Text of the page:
SECOND COMING
Surfer|Volume 61, Issue 1
After a series of near-career-ending injuries, former aerial innovator Wade Goodall finds new ways to channel his erratic creativity with his film “Pentacoastal”
MATTHEW SHAW

In January of 2016, Wade Goodall was not in a good place. As other members of the Vans surf team were soaking up the sun, scoping out mysto spots from the deck of a 40-foot catamaran sailing through the Caribbean, Goodall stayed below deck, laid up in bed in the poorly lit bow of one of the boat’s twin hulls.

Hours earlier we’d been sessioning a turbulent-but-playful Leeward Island wedge, which offered mellow roll-ins that grew into perfect, head-high canvasses. It was an ideal setup for a surfer like Goodall, who launched himself into international surf stardom in the mid-2000s with a furiously creative approach, punctuated with innovative, go-for-broke, highly-technical airs. At the Caribbean wedge, Goodall had been surfing predictably well, driving through full-rail carves and tucking under azure curtains. But for most of the session, Goodall appeared to be surfing with an uncharacteristic caution. The one time that Goodall did take flight actually precipitated his lying horizontal below deck. Toward the end of the session, pumping high across the wave’s face, Goodall built a precarious amount of speed before launching into a monstrous straight air, flying up and then out, hanging in space for what felt like an eternity. When he came down, he landed ahead of the wave’s transition in flat, unforgiving water. His board slapped loudly on the sea surface as Goodall let out a primal roar.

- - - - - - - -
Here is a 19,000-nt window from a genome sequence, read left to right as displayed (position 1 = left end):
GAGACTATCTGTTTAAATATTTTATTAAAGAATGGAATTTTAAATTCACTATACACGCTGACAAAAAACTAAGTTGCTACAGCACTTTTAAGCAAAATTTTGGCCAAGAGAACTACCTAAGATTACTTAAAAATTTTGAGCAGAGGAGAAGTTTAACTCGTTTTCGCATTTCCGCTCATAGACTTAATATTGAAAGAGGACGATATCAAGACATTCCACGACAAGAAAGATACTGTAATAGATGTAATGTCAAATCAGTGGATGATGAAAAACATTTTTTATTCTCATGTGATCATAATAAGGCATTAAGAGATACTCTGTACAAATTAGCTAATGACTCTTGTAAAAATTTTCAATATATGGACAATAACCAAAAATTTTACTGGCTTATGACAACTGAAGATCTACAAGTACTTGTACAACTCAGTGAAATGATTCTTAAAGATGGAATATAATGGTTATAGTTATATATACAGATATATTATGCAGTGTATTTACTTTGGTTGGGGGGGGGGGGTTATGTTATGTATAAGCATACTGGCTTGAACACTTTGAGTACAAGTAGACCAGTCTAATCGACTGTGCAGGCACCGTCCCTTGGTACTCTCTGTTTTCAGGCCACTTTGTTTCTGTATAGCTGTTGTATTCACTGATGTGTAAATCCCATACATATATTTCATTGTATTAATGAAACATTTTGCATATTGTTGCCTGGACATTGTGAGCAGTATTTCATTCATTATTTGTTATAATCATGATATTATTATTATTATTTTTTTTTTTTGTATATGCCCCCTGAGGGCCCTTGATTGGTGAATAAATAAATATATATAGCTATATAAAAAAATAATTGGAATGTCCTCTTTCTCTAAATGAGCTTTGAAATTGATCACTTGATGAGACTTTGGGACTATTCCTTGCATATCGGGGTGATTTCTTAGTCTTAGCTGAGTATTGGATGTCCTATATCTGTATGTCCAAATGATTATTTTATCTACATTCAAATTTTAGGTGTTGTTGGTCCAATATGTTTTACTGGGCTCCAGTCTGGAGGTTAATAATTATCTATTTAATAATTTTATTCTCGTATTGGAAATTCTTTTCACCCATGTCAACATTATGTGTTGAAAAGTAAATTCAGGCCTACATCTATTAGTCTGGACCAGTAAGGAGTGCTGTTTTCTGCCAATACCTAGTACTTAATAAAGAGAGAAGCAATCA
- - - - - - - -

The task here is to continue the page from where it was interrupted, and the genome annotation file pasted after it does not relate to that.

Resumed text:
Hours later, when I went below deck to check in on him, Goodall was hunched over a sketchpad, doodling away as a distraction from the pain in his knee.

“Beautiful day, right?” he said, with a sly grin. Those who know Goodall well appreciate his dry sense of humor and knack for timing. He’s not the type to wallow in self-pity, even with a bum knee amid perfect waves.

I asked him about his session.

“I saw some of the biggest sections I’ve ever seen,” he said. “I wanted to hit those things so bad, but I’m not sure my body is quite there, yet.”